After a victorious campaign, Roman generals used to be rewarded with a triumphant parade through Rome. They were feted like gods, but standing behind the general on his chariot stood a slave. His job was to keep the general’s feet on the ground by whispering: ‘Look around you, remember you are mortal.’
Alan Greenspan, chairman of the US Federal Reserve, has been hailed as godlike for years but if he ever needed a slave whispering in his ear he doesn’t now. After overseeing one of the longest economic booms in American history, Greenspan is now busy cutting interest rates in an attempt to keep the US economy from recession. So far, this change in America’s fortunes has done little to dent his reputation, but he faces a difficult few years ahead.
One of his problems is the amount Americans invest in stocks and shares.
That’s fine when the market is booming but when it takes a dive it can have a massive effect on the economy. People feel poorer immediately and change their spending plans quickly, making it more likely that a collapse on Wall Street will lead to a recession.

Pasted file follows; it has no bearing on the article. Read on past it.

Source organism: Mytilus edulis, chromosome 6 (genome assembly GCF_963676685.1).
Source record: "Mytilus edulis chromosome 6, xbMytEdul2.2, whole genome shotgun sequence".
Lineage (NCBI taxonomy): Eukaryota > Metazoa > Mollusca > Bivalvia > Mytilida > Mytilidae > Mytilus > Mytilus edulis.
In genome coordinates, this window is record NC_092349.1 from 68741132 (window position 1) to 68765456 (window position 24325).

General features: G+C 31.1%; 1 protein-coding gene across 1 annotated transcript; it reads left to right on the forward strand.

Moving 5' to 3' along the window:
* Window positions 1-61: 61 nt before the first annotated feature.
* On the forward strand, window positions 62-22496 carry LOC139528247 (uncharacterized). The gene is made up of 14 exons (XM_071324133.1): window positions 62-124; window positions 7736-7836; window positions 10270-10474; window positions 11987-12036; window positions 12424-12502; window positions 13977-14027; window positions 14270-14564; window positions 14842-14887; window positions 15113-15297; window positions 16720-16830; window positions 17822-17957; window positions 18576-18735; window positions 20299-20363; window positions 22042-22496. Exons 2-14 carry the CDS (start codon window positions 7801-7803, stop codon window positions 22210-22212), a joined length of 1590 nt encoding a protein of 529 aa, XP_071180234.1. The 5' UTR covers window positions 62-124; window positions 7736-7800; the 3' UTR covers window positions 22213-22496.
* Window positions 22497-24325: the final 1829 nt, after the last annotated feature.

The best way to stop a bust is to prevent the boom that precedes it and Greenspan did warn against the dotcom boom in share values. I remember when he said some internet companies weren’t worth their over-inflated share value. The trouble was all net shares rose on his warning, it was taken as evidence that the inflated share prices of some dotcoms was justified.
There’s not much point in Greenspan reminding anyone now that he was right. But having failed to get people to listen to his warnings he has to deal with the consequences. That will be a tougher battle.
If he cuts interest rates fast enough and far enough to prevent a recession, he will be lauded once again as a hero.
But as many Roman generals knew, success and fame are fickle. If he fails now all those economic victories will be forgotten and he will be seen as all too human.
– Jonty Bloom is a business news reporter at the BBC.
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